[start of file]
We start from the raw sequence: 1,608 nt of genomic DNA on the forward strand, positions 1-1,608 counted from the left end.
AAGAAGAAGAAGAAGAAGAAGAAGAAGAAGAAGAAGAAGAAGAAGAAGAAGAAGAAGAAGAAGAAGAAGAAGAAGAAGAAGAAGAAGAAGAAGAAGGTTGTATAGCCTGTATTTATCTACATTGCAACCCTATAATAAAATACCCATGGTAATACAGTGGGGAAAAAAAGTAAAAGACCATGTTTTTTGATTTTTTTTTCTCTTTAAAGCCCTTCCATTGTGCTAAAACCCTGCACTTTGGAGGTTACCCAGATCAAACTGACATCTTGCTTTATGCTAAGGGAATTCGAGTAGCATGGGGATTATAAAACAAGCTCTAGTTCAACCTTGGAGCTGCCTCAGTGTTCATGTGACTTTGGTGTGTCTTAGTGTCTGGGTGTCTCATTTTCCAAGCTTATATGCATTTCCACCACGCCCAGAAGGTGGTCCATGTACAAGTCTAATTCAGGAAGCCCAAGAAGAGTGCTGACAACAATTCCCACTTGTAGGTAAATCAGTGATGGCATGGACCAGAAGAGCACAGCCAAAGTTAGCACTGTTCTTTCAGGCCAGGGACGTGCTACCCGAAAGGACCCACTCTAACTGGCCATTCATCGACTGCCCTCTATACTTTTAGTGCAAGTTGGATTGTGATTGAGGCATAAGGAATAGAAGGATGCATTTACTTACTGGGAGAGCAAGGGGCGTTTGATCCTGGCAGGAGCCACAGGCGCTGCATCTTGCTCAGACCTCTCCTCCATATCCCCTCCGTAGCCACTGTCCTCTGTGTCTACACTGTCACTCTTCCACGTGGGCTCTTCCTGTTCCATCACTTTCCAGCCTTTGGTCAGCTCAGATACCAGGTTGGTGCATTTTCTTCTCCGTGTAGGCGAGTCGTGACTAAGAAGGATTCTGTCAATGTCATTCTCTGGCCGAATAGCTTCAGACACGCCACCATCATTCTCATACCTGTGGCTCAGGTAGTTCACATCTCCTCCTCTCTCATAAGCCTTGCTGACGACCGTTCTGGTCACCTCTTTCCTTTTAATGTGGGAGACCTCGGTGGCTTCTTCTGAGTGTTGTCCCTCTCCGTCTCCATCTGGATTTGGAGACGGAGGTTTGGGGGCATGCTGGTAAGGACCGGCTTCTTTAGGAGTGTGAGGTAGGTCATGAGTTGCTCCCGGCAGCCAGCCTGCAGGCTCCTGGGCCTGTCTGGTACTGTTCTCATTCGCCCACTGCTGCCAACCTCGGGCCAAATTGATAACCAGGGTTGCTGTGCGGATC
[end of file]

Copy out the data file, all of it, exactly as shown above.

We start from the raw sequence: 1,608 nt of genomic DNA on the forward strand, positions 1-1,608 counted from the left end.
AAGAAGAAGAAGAAGAAGAAGAAGAAGAAGAAGAAGAAGAAGAAGAAGAAGAAGAAGAAGAAGAAGAAGAAGAAGAAGAAGAAGAAGAAGAAGAAGGTTGTATAGCCTGTATTTATCTACATTGCAACCCTATAATAAAATACCCATGGTAATACAGTGGGGAAAAAAAGTAAAAGACCATGTTTTTTGATTTTTTTTTCTCTTTAAAGCCCTTCCATTGTGCTAAAACCCTGCACTTTGGAGGTTACCCAGATCAAACTGACATCTTGCTTTATGCTAAGGGAATTCGAGTAGCATGGGGATTATAAAACAAGCTCTAGTTCAACCTTGGAGCTGCCTCAGTGTTCATGTGACTTTGGTGTGTCTTAGTGTCTGGGTGTCTCATTTTCCAAGCTTATATGCATTTCCACCACGCCCAGAAGGTGGTCCATGTACAAGTCTAATTCAGGAAGCCCAAGAAGAGTGCTGACAACAATTCCCACTTGTAGGTAAATCAGTGATGGCATGGACCAGAAGAGCACAGCCAAAGTTAGCACTGTTCTTTCAGGCCAGGGACGTGCTACCCGAAAGGACCCACTCTAACTGGCCATTCATCGACTGCCCTCTATACTTTTAGTGCAAGTTGGATTGTGATTGAGGCATAAGGAATAGAAGGATGCATTTACTTACTGGGAGAGCAAGGGGCGTTTGATCCTGGCAGGAGCCACAGGCGCTGCATCTTGCTCAGACCTCTCCTCCATATCCCCTCCGTAGCCACTGTCCTCTGTGTCTACACTGTCACTCTTCCACGTGGGCTCTTCCTGTTCCATCACTTTCCAGCCTTTGGTCAGCTCAGATACCAGGTTGGTGCATTTTCTTCTCCGTGTAGGCGAGTCGTGACTAAGAAGGATTCTGTCAATGTCATTCTCTGGCCGAATAGCTTCAGACACGCCACCATCATTCTCATACCTGTGGCTCAGGTAGTTCACATCTCCTCCTCTCTCATAAGCCTTGCTGACGACCGTTCTGGTCACCTCTTTCCTTTTAATGTGGGAGACCTCGGTGGCTTCTTCTGAGTGTTGTCCCTCTCCGTCTCCATCTGGATTTGGAGACGGAGGTTTGGGGGCATGCTGGTAAGGACCGGCTTCTTTAGGAGTGTGAGGTAGGTCATGAGTTGCTCCCGGCAGCCAGCCTGCAGGCTCCTGGGCCTGTCTGGTACTGTTCTCATTCGCCCACTGCTGCCAACCTCGGGCCAAATTGATAACCAGGGTTGCTGTGCGGATC